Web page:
Lori Sanderlin, Curator of Education at the Southport Maritime Museum, spoke on how the American culture dealt with death during and as a result of the Civil War era. She talked about the severe rules of conduct and dress for the affluent widows .
Often the hair of the deceased was turned into decorative or useful items. In the big cities there were even large stores that sold only grieving items.
Funeral customs began to change as many soldiers died far from home in battle and of disease in crowded prisoner camps. Lori presented representative costumes of the ladies in mourning.
We had quite a crowd at our January meeting for the program presented by Jasmine McKee who has worked for the Island Gazette for 10 years. Many people said they learned a lot about the history of the Island Gazette Newspaper and the family who owns it.
Founded in 1978 the paper has chronicled the biggest stories of the past 40 years that the paper has covered, from Hurricanes in the ‘80’s and ‘90’s, to fights about development and the struggles of the business owners on the Boardwalk to attract tourists back to their establishments.
It’s amazing how much history has happened in the last 40 years in this little corner of the County.
What a wonderful Christmas Party. The food and fellowship made it a special night for all the members and guests who attended. Thanks to John Golden for leading a rousing sing along.
Thanks too, to Sondra Nelder and Peg Fisher and the Kure Memorial Lutheran Church women for the decorations and setting up and cleaning up after the meal. Thanks, also to Darlene Bright and Demetria Sapienza for all they did to get ready in the days before the party.
At our November meeting Mr. Vernon Meshaw, a scrap metal dealer, presented the bronze plaque he salvaged from the Snow’s Cut Swing Bridge to the Society. Until Mr. Meshaw contacted the Society no one knew where the bridge had gone when it was decommissioned upon the opening of the current high-rise bridge in 1962.
It turns out that Mr. Mannon Gore, the developer of Sunset Beach, had purchased it from the NC Highway Department. However, after ten years of trying to get approval for use from the mainland to the new development at Sunset Beach, he realized the state would never let him install it, and contacted Mr. Meshaw about selling it as scrap.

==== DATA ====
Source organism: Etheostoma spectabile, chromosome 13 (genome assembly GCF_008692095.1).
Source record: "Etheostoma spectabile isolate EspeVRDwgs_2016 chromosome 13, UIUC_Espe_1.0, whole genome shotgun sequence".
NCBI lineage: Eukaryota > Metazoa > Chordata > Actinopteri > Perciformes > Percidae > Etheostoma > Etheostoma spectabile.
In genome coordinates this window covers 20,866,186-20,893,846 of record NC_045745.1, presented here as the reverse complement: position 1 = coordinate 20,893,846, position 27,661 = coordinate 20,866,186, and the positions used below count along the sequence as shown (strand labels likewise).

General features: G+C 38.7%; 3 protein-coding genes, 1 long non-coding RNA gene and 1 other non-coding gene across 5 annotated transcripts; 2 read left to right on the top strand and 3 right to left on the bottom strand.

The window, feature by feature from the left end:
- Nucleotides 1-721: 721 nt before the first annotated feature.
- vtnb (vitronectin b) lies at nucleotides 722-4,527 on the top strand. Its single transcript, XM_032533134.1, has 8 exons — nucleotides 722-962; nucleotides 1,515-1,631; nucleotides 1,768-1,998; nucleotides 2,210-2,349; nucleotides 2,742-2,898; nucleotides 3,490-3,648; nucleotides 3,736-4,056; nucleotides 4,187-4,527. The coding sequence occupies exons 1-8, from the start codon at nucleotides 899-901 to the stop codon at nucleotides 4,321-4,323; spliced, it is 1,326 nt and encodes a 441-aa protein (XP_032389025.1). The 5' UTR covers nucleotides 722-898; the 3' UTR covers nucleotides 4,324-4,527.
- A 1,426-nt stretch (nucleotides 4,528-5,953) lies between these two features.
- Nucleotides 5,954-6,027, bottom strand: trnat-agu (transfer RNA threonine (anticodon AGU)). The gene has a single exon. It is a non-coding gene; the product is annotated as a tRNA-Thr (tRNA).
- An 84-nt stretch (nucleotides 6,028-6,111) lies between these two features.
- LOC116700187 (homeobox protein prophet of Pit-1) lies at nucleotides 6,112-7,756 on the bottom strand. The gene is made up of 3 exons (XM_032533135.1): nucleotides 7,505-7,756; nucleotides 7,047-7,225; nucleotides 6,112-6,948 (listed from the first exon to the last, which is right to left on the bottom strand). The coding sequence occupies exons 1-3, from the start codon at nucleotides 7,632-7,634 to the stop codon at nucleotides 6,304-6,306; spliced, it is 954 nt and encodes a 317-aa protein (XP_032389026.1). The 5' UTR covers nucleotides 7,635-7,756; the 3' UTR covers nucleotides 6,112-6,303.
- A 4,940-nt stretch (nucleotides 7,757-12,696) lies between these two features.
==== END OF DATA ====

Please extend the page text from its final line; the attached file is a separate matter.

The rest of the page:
Luckily, Mr Meshaw had the presence of forethought to keep the memorial plaque that recognized the North Carolina section of the Atlantic IntraCoastal Waterway. The Federal Point Historic Preservation Society is deeply grateful that he offered to donate it to the Society for display at the History Center.
E. Henson & V. Meshaw
Also on the program was Frankie Jones, whose father was the last bridge tender of the swing bridge. She talked about her childhood and how it revolved around the blast of the horn, that signaled the bridge’s opening.
Also present was Billy Holt, whose father was the relief tender (they worked 12 hour shifts), who told us about how they turned the bridge if the power went out. Oh, and how they tied it down when hurricanes threatened.
To round out the evening Elaine Henson presented the history of the ICW, Snow’s Cut and the Swing Bridge. She showed many great pictures, including the iconic Hugh Morton photo of a speed boat passing through the open bridge.
by Frankie Jones
As most of you are aware, my father was one of the bridge tenders of the Snow’s Cut Swing Bridge. My parents moved here from Brunswick County in the early forties to take the job.
At the end of what is now Bridge Barrier Road, where the bridge was located, the state had two three-room houses which were rented to the bridge tenders.
Our family lived in one house and Mr. Holt, the other bridge tender and his family, lived in the other. Our house was the closest to the waterway and the Holt house was about 40 feet south of ours. The bank has now eroded so much that our house would be gone had my father not purchased the house and moved it to Spencer Farlow Dr.